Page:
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action on a zip line

Zip Lines - Watch Out! (Smooth and Speedy)

For more Zip out of your rope swing ride, consider a Zip Line! That's the term given to this newer technology with more spacious prospects for fun. Imagine a rope swing, where the rope is actually pretty short, but the point it is connected to is on a moving wheel set which slides down a long cable. There is inherently more complexity and danger with zip lines, so be careful! But at the same time, more possibilities for speed and fun. There is just more movement.

Zip lines have been springing up in outdoor adventure locations for many years. See below for a link to world zip line locations. You can easily work in some rides in exotic international tours such as Costa Rica or Mexico, in forests in many of the United States, and even in some urban settings. Tours as you will find are very strict about safety - helmets, gloves, harness all required. Among great things to see on a zipline tour are the trees of the local forest: habitats, wildlife, leaves, and density.

One of the big challenges of the zip line ride is the reset. It's easy enough to get to the lower end. But in order for anyone to have another go, both rider and the rope / saddle / trolley (the thing with wheels to which the rope attaches) need to be moved again to the launch pad at the top. Mostly, that is still done the old fashion manual way: the rider hoofs it and pulls the seat by a tether.

Zip lines for public tours have been set up covering hundreds of yards. But there are still many smaller scale versions. For a private residence, it's still worth considering if you have less than 30 yards. For smaller passengers, that's still a fine thrill! For friendly neighborhoods, think about teaming up with 2 or 3 of your neighbors to cover all your yards and get more distance.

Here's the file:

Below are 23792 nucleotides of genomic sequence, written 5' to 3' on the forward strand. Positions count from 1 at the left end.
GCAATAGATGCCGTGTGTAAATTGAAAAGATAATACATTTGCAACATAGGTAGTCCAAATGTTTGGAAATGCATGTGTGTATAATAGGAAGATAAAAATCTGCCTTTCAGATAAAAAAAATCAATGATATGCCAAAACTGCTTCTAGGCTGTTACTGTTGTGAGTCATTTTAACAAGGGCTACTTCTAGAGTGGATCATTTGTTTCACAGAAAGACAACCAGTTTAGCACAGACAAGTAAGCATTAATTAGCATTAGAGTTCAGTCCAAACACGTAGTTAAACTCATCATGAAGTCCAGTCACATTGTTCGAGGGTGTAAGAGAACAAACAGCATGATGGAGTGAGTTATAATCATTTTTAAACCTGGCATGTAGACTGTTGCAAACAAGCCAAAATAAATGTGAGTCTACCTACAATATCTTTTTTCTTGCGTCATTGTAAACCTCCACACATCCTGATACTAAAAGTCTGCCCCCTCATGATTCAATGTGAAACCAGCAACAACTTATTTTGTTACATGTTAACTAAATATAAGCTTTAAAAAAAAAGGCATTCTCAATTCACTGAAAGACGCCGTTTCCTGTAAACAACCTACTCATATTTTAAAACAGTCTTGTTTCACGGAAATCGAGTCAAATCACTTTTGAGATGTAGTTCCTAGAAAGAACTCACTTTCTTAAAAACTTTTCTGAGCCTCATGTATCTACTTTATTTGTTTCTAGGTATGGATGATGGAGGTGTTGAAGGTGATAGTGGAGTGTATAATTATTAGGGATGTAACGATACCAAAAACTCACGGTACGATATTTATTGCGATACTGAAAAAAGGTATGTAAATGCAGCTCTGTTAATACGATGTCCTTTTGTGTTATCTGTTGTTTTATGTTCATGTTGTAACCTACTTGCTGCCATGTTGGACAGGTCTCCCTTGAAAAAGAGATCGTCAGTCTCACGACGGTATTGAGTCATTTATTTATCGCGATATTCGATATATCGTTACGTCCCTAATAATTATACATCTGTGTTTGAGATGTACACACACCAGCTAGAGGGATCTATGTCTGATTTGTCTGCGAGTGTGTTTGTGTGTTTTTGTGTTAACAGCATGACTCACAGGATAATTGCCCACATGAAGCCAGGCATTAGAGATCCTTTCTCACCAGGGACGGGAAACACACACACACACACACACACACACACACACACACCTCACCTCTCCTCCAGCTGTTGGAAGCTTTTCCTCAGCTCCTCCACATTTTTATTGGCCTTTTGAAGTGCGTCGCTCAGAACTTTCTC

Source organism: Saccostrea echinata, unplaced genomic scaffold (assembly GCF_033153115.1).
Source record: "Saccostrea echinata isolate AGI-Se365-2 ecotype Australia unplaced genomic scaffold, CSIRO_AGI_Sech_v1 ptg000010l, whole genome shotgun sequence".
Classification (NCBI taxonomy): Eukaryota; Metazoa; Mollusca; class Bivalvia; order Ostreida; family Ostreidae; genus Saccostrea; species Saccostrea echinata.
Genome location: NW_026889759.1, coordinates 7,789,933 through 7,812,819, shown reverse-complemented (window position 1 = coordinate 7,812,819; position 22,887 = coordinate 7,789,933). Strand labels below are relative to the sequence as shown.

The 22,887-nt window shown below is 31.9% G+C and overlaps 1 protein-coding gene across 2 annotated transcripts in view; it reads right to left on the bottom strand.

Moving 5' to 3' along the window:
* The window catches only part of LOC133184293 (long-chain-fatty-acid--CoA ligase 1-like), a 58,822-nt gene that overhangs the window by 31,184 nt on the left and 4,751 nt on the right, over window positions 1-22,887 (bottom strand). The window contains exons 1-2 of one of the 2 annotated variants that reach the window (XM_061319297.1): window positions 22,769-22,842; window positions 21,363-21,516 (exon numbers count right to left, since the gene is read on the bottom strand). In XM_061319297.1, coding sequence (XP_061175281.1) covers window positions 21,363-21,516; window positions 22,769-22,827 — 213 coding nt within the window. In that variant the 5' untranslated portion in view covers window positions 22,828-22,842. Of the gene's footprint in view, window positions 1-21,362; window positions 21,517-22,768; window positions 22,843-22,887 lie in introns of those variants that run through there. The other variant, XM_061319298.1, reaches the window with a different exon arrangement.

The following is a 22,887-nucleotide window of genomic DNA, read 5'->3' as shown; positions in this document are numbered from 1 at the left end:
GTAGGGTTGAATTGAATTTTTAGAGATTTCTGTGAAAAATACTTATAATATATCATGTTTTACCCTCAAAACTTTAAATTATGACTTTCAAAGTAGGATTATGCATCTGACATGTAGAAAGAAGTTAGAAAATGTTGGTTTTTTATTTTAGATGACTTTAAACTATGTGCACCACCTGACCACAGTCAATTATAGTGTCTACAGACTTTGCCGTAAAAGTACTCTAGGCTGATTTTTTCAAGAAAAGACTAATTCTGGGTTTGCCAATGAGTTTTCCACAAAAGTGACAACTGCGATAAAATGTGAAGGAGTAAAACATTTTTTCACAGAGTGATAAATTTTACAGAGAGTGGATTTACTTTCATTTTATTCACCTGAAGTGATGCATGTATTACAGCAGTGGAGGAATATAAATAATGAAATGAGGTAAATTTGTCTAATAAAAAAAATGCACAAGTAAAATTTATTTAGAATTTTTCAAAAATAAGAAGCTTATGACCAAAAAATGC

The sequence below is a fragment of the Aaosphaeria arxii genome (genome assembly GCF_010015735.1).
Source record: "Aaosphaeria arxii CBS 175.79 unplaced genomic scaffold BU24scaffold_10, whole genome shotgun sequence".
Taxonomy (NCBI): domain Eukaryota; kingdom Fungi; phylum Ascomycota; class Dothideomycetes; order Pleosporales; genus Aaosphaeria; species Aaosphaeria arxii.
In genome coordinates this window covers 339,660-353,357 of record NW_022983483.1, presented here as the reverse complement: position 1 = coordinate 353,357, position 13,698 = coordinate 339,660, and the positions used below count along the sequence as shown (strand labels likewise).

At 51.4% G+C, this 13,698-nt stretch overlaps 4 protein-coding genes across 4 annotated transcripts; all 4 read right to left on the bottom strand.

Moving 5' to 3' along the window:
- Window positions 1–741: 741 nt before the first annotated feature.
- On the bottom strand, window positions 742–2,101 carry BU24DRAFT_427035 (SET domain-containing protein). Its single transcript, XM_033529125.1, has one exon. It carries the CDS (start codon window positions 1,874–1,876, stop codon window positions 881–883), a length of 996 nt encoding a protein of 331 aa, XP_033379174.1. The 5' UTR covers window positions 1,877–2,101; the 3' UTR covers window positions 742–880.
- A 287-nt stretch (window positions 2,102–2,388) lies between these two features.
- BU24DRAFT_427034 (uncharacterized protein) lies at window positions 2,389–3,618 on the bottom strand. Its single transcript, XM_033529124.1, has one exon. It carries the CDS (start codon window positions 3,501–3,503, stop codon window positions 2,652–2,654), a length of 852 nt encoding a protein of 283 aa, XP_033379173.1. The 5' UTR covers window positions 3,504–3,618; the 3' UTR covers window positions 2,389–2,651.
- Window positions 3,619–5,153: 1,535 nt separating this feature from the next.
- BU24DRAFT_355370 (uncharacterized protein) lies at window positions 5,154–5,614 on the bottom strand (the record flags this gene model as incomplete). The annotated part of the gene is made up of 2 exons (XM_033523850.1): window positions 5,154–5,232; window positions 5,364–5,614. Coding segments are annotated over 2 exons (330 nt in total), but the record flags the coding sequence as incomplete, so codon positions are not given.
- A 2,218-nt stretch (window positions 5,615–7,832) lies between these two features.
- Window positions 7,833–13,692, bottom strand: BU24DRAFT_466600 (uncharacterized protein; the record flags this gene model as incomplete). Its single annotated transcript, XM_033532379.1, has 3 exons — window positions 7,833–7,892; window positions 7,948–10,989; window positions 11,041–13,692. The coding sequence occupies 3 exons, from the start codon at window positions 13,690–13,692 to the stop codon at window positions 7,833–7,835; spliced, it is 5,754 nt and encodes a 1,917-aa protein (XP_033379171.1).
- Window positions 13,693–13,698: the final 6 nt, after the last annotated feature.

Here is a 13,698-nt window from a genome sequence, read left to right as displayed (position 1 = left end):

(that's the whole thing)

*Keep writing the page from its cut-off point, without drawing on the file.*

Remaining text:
Have a professional inspect your work when building a zipline yourself. And think carefully about the landing zone and how the trolley and rider will be slowed down safely.

Features of Zip Lines

  • High-quality cabling and trolley for safety and performance
  • Safety gear for riders: helmet, gloves, harness
  • Sturdy and long-lasting rope and seat
  • Launch pad in a safe place
  • Landing pad or zone also in a safe place, and where the zip line won't whip the rider
  • Like rope swings, all weather materials work best over years of use
  • Zipline Rider is a useful site for fans and here is their page of world commercial courses.
Zip Line Carries Boy over Water

Zip Line Crossing
This nifty example has the rider whisked over the lake at no greater than eight feet above the water. Extra refreshing in the summer time when you want to get wet.

Zip Line in Action

Basic Zipline in Action
This zip line has dynamics of low flight: the rider actually needs to worry about feet dragging on the ground. This is a plus for safety, a minus for thrill. It may be better here to raise the cable level, or at least provide a seat which is more easy to sit on with raised feet.

Zip Line Architecture - Structural View

Zipline Architecture - Basic
The Zip Line in this photo uses a pair of cables. This is a little more safe, but mainly serves to keep the rider and trolley in a vertical position without any drift to either side. The dual cabling is a must for locations without much side room. It also helps to ensure an uninterrupted ride. The side movement can in some cases cause the trolley to slip the cable and the wheels to stop.
Zip Line Launch Pad

The Launch Pad
This basic zipline features a launch pad made of timbers laid horizontally about six feet off the ground, supported on an a-frame foundation. But as long as the launch pad is safe to access, and higher in elevation than its destination, anything goes. A zipline can have its launch pad in a tree, on a rock, on part of a building, on a structure, on a ladder, or suspended from a tree or other high point.





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